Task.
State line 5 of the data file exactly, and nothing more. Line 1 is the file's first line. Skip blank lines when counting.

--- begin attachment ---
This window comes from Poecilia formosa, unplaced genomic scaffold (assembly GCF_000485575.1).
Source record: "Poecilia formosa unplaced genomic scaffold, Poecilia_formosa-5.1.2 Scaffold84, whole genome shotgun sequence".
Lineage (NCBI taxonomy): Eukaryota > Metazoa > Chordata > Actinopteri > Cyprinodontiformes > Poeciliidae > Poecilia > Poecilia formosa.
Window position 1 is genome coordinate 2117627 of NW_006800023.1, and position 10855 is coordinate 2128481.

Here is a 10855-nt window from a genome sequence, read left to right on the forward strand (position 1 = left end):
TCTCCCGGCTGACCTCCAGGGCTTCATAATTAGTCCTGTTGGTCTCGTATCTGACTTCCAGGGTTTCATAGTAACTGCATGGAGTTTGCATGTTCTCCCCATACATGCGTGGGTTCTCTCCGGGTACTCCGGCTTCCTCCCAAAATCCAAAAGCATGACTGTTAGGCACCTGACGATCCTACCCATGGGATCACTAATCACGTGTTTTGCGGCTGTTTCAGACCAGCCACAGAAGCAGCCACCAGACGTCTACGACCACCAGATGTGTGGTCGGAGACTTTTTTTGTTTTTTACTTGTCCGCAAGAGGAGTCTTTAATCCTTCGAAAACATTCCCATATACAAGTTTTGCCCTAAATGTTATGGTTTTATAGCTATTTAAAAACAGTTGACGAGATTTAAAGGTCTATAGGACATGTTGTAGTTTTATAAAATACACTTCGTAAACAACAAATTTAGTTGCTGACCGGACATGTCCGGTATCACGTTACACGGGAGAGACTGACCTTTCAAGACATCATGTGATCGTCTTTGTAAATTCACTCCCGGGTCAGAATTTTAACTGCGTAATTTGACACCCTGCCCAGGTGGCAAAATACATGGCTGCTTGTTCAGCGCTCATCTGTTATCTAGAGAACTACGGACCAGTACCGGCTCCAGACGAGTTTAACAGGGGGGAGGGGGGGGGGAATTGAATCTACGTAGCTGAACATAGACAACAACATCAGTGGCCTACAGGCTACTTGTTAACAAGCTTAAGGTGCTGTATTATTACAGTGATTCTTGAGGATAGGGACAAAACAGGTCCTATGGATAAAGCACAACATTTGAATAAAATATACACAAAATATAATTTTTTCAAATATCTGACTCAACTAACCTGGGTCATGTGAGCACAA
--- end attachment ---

Here is a 10855-nt window from a genome sequence, read left to right on the forward strand (position 1 = left end):